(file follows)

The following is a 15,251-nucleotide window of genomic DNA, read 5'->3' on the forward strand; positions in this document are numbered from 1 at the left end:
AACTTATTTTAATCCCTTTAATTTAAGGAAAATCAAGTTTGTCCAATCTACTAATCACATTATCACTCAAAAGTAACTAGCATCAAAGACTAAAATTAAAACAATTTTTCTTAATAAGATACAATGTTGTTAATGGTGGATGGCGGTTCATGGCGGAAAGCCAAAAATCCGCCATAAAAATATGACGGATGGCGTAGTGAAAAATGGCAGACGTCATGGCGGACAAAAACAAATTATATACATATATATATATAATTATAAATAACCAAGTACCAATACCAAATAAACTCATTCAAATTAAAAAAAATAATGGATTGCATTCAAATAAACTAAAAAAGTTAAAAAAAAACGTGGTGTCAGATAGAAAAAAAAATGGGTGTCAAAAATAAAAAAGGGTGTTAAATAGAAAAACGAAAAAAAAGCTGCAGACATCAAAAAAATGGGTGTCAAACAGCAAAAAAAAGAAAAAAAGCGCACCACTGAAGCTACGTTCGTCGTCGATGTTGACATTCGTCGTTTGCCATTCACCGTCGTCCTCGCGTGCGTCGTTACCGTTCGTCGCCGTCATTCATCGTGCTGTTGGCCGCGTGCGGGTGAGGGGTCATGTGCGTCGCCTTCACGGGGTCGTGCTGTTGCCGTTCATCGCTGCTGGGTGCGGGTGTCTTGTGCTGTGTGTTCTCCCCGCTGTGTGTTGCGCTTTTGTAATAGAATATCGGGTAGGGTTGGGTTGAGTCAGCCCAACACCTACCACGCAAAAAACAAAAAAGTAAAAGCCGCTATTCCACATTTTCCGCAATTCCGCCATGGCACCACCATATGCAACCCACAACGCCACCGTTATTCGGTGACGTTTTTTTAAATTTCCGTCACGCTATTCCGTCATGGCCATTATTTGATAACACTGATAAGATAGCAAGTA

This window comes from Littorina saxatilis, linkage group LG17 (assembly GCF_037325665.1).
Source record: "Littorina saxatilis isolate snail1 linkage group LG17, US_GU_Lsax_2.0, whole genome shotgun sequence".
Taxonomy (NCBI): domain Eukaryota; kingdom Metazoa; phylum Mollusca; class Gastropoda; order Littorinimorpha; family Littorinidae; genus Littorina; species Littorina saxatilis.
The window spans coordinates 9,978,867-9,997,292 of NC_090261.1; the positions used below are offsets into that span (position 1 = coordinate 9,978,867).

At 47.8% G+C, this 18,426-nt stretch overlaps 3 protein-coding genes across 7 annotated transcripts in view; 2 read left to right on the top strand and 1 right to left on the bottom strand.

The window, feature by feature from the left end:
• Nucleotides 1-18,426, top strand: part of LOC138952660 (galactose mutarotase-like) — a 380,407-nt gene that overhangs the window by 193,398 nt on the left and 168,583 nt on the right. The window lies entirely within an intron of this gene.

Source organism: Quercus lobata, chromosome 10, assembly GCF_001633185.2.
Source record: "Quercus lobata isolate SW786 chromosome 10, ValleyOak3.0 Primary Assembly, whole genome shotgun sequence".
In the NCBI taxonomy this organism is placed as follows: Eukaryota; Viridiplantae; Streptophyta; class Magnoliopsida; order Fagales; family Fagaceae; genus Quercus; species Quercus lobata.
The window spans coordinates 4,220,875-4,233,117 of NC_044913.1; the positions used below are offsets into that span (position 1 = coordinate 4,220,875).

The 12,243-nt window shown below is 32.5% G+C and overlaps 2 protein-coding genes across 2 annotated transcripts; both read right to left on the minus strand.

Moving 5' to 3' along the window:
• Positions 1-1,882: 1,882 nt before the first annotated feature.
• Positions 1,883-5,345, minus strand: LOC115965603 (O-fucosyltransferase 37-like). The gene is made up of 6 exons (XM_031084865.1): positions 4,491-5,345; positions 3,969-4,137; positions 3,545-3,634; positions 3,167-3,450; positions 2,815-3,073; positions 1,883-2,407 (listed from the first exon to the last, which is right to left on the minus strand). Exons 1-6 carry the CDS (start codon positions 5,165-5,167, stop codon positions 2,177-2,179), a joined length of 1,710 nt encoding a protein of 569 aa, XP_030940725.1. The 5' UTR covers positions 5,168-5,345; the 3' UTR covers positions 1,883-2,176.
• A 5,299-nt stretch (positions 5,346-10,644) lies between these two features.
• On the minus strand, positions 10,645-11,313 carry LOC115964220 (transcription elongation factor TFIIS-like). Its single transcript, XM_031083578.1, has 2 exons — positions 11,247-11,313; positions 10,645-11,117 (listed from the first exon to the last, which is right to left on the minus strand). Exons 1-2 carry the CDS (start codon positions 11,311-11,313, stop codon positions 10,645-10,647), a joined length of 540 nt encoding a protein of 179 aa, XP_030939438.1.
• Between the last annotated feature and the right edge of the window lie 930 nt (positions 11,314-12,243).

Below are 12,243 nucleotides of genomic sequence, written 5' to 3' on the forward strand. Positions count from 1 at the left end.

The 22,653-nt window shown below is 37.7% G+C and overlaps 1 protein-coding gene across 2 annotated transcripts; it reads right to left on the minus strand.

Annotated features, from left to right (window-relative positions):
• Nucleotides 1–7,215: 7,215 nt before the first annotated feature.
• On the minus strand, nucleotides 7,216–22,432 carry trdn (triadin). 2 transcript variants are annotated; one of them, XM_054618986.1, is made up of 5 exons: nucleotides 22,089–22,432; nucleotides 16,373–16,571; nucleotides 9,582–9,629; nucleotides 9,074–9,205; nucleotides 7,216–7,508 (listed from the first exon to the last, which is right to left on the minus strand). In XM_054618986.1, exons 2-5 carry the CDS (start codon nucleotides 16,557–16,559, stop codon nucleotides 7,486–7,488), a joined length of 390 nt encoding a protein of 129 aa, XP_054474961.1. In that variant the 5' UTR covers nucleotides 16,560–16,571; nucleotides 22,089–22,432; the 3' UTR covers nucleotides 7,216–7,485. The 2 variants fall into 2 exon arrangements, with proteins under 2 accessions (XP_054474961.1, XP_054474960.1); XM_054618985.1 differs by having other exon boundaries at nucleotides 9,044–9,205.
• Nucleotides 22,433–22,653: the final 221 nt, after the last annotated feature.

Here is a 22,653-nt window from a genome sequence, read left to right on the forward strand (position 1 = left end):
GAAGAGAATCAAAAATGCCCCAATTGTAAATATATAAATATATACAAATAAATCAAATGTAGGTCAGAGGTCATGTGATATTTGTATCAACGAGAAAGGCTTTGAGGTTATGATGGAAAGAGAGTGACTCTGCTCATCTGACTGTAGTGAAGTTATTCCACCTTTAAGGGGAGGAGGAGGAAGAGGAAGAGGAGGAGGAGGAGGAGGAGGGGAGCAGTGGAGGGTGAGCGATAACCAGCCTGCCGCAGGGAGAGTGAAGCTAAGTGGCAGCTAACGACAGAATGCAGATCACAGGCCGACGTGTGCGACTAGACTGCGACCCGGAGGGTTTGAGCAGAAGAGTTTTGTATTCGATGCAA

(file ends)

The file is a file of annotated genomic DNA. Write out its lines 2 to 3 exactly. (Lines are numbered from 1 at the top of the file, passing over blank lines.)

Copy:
AACTTATTTTAATCCCTTTAATTTAAGGAAAATCAAGTTTGTCCAATCTACTAATCACATTATCACTCAAAAGTAACTAGCATCAAAGACTAAAATTAAAACAATTTTTCTTAATAAGATACAATGTTGTTAATGGTGGATGGCGGTTCATGGCGGAAAGCCAAAAATCCGCCATAAAAATATGACGGATGGCGTAGTGAAAAATGGCAGACGTCATGGCGGACAAAAACAAATTATATACATATATATATATAATTATAAATAACCAAGTACCAATACCAAATAAACTCATTCAAATTAAAAAAAATAATGGATTGCATTCAAATAAACTAAAAAAGTTAAAAAAAAACGTGGTGTCAGATAGAAAAAAAAATGGGTGTCAAAAATAAAAAAGGGTGTTAAATAGAAAAACGAAAAAAAAGCTGCAGACATCAAAAAAATGGGTGTCAAACAGCAAAAAAAAGAAAAAAAGCGCACCACTGAAGCTACGTTCGTCGTCGATGTTGACATTCGTCGTTTGCCATTCACCGTCGTCCTCGCGTGCGTCGTTACCGTTCGTCGCCGTCATTCATCGTGCTGTTGGCCGCGTGCGGGTGAGGGGTCATGTGCGTCGCCTTCACGGGGTCGTGCTGTTGCCGTTCATCGCTGCTGGGTGCGGGTGTCTTGTGCTGTGTGTTCTCCCCGCTGTGTGTTGCGCTTTTGTAATAGAATATCGGGTAGGGTTGGGTTGAGTCAGCCCAACACCTACCACGCAAAAAACAAAAAAGTAAAAGCCGCTATTCCACATTTTCCGCAATTCCGCCATGGCACCACCATATGCAACCCACAACGCCACCGTTATTCGGTGACGTTTTTTTAAATTTCCGTCACGCTATTCCGTCATGGCCATTATTTGATAACACTGATAAGATAGCAAGTA

This window comes from Littorina saxatilis, linkage group LG17 (assembly GCF_037325665.1).